[SB C. Jane (Hinesburg SBs) sends out a weekly Love Letter. I thought she sent it only to me, but turns out she has a multitude of lovers. If you haven’t read her book Spirit Traffic, you should get a copy. https://cjanetaylor.com/?mc_cid=e9a8bfd513&mc_eid=c7b89b8ab4 I’ve highlighted the paragraph in this missive that I find very poignant. SB SM]
by c. jane taylor
I used to think self-help was just a book, now I think it might be a way of life. I’m not sure I’m on the right shelf yet, though. I’m still too young.
I recently read Jane Fonda’s My Life So Far. It is an old sort of self-help book, written in 2006 back when she was a young hottie in her 60s. To be honest, I don’t read much anymore. I am exophoric, which means my eyes tend to point outward making for excellent peripheral vision but shitty reading speed. Like Springtime in Vermont, I take forever. I listened to the book, read well by the author, though there were some words she consistently mispronounced, and she had cooky glottal stops like Adele or someone from Connecticut trying to sound Gangsta.
Though I tend to despise self-help books, I mostly enjoyed My Life So Far. Her feminism and anti-war stuff was pretty interesting. Her overall premise was that she was entering the third act of her life. And as in theatre, the third act is the one in which everything that happened in the first and second acts finally makes sense. In other words, this is the time of life in which one must get one’s shit together before it’s too late.
I know it’s too late for some things. It’s too late for that one guy I really loved. It’s too late to become the rock climber I dreamed of becoming when I went on an Outward Bound trip at age 30—the beginning of my second act, according to Jane. It’s too late to make a ton of money. Too late to fit back into the hounds tooth checkered chef pants I wore when I worked in a kitchen in 1988. Too late to eat a healthier diet in my 50s.
Wait. I still have a couple months left in my 50s! And I’m not really a too-late kind of person. As long as I am alive, I can start something. As I enter the decades further from the single digits of youth, the thing I start might be watercolor painting instead of underwater free diving, but I do believe that if I am determined enough to win kayak races or dance all night or become a rock climber (which might require a move to Colorado or Wyoming or somewhere with actual rocks), I will be able to engage in a program of uplift that could get me there. With determination, patience, and good self-care, who knows?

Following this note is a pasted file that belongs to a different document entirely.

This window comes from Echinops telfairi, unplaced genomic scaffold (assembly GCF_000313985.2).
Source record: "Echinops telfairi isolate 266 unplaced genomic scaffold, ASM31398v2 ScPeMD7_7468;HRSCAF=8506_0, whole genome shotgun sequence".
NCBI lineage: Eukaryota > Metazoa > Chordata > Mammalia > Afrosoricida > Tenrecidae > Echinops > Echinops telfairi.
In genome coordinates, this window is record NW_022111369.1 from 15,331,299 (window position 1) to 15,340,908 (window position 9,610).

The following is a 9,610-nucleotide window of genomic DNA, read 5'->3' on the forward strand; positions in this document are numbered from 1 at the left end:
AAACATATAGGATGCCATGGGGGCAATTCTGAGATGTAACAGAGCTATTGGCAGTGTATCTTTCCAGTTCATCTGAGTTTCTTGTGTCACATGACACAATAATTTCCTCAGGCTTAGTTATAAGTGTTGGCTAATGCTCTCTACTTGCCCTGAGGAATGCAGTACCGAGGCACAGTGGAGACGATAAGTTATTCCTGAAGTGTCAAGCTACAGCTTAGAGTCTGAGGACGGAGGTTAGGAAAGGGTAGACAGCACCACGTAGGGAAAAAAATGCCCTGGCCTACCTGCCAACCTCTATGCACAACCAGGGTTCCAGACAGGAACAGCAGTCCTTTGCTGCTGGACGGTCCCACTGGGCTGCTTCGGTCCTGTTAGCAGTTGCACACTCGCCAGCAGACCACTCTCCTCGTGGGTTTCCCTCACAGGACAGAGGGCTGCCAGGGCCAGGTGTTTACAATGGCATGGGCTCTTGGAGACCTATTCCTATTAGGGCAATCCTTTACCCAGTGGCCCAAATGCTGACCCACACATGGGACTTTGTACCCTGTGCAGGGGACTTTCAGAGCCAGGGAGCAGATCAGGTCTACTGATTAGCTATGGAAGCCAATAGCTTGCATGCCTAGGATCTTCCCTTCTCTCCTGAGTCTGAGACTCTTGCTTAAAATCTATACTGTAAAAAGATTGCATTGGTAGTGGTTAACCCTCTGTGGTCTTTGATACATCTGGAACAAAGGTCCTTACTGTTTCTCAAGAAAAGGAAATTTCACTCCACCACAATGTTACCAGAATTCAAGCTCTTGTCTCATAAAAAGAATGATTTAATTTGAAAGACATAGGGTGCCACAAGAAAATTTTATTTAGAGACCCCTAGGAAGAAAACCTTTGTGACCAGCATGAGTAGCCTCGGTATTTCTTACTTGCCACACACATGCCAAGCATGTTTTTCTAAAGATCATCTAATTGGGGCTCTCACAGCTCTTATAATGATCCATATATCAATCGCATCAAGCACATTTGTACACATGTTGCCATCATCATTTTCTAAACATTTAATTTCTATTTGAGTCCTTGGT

I don’t know if such desires constitute self-help. Self-care and self-help are different fingers of the same hand. Self-care is like kale, whereas self-help is like a boot strap. I don’t have any boot straps anymore; I gave away my cowboy boots years ago when my husband said that only Eastern Girls wear Western boots. That I was an Eastern Girl proved his point, however uncomfortably. If I had those boots now, I’d be walkin’ just like Nancy Sinatra. I’m not old enough to have seen Jane Fonda’s metallic go-go boots in Barbarella, but I am old enough to know what they looked like. Zippers. No straps. I don’t think Jane was a bootstrapper, nor did her memoir provide good self-help advice.
The best self-help advice I ever got was from my grandfather, George Lindquist. “If you can’t say anything nice, don’t say anything at all.” This advice came to me as a hand-me-down from Mom who became more vocal on less-than-nice-things after his death and less so nearing her own.
Many people think of yoga as self-help. As one of the three resident experts in my house on the subject of yoga, (Dewey, of course, is primus inter pares) I have come to believe them and George.
I have been studying the Yoga Sutras of Patanjali off and on for about twelve years. I think I’m finally starting to get it. Perhaps the Yoga Sutras are the first self-help book? The Sutras were written 3-5,000 years ago, which is a huge window of human history when people were walking around not knowing how to help themselves. But let’s get back to it.
It occurs to me that Grandpa’s “If you can’t say anything nice…” is not unlike Patanjali’s “By cultivating attitudes of friendliness toward the happy, compassion for the unhappy, delight in the virtuous, and disregard toward the wicked, the mind-stuff retains its undisturbed calmness.” George was an undeclared and unacknowledged self-help guru guiding Mom’s and later my spiritual progress toward undisturbed mind-stuff.
This is just what I needed to get back to rock climbing!
[You can never go wrong by including a live version of Carole King performing It’s Too Late. SB SM]